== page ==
I did and it has the ability to transform my classroom dynamic.
Recently at a professional development session, I heard a colleague discuss how he "sells" his math class to his students. Rather than focus on him being the teacher and them being the students, he focuses on the concept of the class being a team. What better way to describe the teacher/class dynamic than as a coach and team members? Regardless of purpose, a team is nothing more than a group of people working together toward a common goal. A coach is the mentor that provides guidance, direction, and advice to the team in pursuit of their goal. I can't think of a better analogy for how I want my class to function! While my teaching style would never be confused with the old "Sage on the Stage" model of education, I struggle with how to explain to my students what I wanted our learning experience to look like: all of us, working together toward the common goal of improvement. Bob Trowbridge's philosophy of teamwork helped establish a collaborative, supportive learning environment that encourages all members, including me, to grow.
Recently, while discussing the subject of "belonging" being necessary to the success of students at a school, Bob shared his philosophy on teaching. Knowing that many students have a negative association with math, Bob designed an approach based on the concept of a team. The class will not be a situation where he will sit up at the front, spouting knowledge, hoping it will stick to someone. Rather, Bob engages his students in the class with a "we're all in this together" mentality often seen in successful teams. He equates his role to that of a coach, where he is designing drills and practice (homework) to provide students with the easiest and most effective path to success. While all of this is what we teachers hope to be able to do for our students, I've never been able to explain it to them this clearly. The vast majority of our kids have been a part of team, whether that be academic, athletic, or even service-oriented like the Boy Scouts. Therefore, our students instantly get a different image of the role of the teacher! It's so simple yet so effective!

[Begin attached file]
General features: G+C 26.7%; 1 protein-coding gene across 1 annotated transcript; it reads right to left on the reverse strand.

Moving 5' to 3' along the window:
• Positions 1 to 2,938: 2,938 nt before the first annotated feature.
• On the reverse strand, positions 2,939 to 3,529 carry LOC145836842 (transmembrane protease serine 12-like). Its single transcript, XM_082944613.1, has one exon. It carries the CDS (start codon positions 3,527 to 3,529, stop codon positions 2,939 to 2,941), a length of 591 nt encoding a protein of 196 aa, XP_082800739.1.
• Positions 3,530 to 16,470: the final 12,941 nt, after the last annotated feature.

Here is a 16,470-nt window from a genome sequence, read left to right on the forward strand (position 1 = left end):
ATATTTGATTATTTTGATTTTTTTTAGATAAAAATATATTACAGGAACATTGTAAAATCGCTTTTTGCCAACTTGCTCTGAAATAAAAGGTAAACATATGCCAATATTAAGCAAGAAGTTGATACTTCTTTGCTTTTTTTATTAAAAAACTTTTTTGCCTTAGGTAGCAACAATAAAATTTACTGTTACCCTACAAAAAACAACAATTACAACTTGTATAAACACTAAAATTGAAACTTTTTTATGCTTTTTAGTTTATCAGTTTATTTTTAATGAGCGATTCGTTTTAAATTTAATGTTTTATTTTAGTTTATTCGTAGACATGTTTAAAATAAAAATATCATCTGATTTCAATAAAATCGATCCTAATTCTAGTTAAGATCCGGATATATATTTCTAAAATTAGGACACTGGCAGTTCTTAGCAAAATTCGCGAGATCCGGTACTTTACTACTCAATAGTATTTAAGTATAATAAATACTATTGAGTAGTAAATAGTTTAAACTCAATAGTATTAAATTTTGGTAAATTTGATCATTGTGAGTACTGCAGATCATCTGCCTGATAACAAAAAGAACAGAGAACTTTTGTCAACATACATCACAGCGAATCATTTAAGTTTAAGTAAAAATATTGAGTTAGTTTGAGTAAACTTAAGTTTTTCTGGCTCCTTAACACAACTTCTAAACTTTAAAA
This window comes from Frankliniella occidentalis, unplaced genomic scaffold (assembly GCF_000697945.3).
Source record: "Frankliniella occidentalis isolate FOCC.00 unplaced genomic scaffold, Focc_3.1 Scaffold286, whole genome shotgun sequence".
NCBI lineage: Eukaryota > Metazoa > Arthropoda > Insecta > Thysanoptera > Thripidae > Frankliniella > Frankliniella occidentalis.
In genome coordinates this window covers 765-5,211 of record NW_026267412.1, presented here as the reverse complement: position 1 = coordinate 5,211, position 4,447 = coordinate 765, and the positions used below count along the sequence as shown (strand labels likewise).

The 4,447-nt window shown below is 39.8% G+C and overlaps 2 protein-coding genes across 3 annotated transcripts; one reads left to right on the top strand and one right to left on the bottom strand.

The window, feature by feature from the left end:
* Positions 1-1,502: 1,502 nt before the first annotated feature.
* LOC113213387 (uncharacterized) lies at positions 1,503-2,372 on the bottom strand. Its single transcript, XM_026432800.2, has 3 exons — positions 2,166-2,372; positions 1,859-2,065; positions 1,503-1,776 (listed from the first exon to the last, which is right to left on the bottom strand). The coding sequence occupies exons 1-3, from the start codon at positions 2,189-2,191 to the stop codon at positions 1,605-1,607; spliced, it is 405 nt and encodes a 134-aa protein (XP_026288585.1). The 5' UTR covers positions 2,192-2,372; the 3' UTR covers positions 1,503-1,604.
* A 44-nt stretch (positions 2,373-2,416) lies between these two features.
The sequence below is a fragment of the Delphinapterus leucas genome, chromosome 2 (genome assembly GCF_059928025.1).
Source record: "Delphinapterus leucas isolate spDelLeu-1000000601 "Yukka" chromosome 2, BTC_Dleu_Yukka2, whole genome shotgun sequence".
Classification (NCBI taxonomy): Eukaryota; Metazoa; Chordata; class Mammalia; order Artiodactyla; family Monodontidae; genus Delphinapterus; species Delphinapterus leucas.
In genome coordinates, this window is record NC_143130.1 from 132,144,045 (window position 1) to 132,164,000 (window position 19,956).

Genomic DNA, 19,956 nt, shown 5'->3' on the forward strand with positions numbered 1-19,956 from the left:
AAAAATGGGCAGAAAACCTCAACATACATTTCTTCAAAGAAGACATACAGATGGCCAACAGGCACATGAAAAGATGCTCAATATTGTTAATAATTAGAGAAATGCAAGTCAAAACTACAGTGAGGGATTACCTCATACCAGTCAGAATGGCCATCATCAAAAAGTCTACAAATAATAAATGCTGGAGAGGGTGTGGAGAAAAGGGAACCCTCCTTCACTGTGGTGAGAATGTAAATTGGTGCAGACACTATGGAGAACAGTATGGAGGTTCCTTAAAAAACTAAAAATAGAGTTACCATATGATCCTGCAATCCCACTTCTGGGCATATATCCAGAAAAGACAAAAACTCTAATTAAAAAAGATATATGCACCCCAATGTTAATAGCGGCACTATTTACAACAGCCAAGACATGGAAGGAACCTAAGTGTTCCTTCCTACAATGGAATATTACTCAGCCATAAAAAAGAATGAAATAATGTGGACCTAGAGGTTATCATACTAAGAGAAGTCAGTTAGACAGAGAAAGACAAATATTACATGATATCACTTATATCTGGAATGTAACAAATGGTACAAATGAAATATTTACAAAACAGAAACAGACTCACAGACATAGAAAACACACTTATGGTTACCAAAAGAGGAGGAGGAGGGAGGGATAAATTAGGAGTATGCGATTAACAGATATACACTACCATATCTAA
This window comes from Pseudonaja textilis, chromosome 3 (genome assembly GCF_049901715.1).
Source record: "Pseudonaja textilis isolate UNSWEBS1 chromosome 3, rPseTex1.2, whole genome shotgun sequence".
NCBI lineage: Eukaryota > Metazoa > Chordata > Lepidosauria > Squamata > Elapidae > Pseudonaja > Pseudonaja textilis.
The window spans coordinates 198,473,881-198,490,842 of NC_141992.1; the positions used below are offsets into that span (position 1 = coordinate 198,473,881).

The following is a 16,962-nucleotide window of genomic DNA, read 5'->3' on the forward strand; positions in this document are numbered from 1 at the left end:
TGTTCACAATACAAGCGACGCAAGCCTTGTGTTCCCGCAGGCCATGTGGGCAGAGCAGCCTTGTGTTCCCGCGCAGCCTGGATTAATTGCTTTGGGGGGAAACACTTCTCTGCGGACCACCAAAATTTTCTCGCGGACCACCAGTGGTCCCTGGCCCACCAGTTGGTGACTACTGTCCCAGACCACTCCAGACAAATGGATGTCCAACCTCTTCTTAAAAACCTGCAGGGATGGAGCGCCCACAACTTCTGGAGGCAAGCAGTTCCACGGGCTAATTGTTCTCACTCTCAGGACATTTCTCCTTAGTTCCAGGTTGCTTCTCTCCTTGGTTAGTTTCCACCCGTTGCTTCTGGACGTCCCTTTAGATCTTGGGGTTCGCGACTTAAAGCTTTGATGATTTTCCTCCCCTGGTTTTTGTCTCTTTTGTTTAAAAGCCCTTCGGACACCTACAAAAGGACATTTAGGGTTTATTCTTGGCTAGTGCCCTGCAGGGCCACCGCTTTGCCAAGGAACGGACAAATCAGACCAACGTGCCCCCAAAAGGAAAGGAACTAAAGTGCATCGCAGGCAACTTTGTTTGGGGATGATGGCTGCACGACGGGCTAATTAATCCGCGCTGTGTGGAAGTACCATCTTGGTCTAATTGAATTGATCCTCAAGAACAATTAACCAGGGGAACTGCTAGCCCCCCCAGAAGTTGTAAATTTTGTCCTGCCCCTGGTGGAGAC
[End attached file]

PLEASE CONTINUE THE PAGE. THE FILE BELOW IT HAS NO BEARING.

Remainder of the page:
We'll see how this plays out over the year but I can not thank Bob Trowbridge enough for helping me reach this point. By viewing each other as teammates, my students realize that their success as a group will increase based on collaboration. By viewing me as a coach, rather than the teacher up front, my students begin to see me as a participant in the learning process rather than the guy giving the test. Hopefully, this helps sets the stage for a positive, collaborate, team culture. After all, teamwork makes the dream work! What are some of the things you use to foster a positive culture in your team?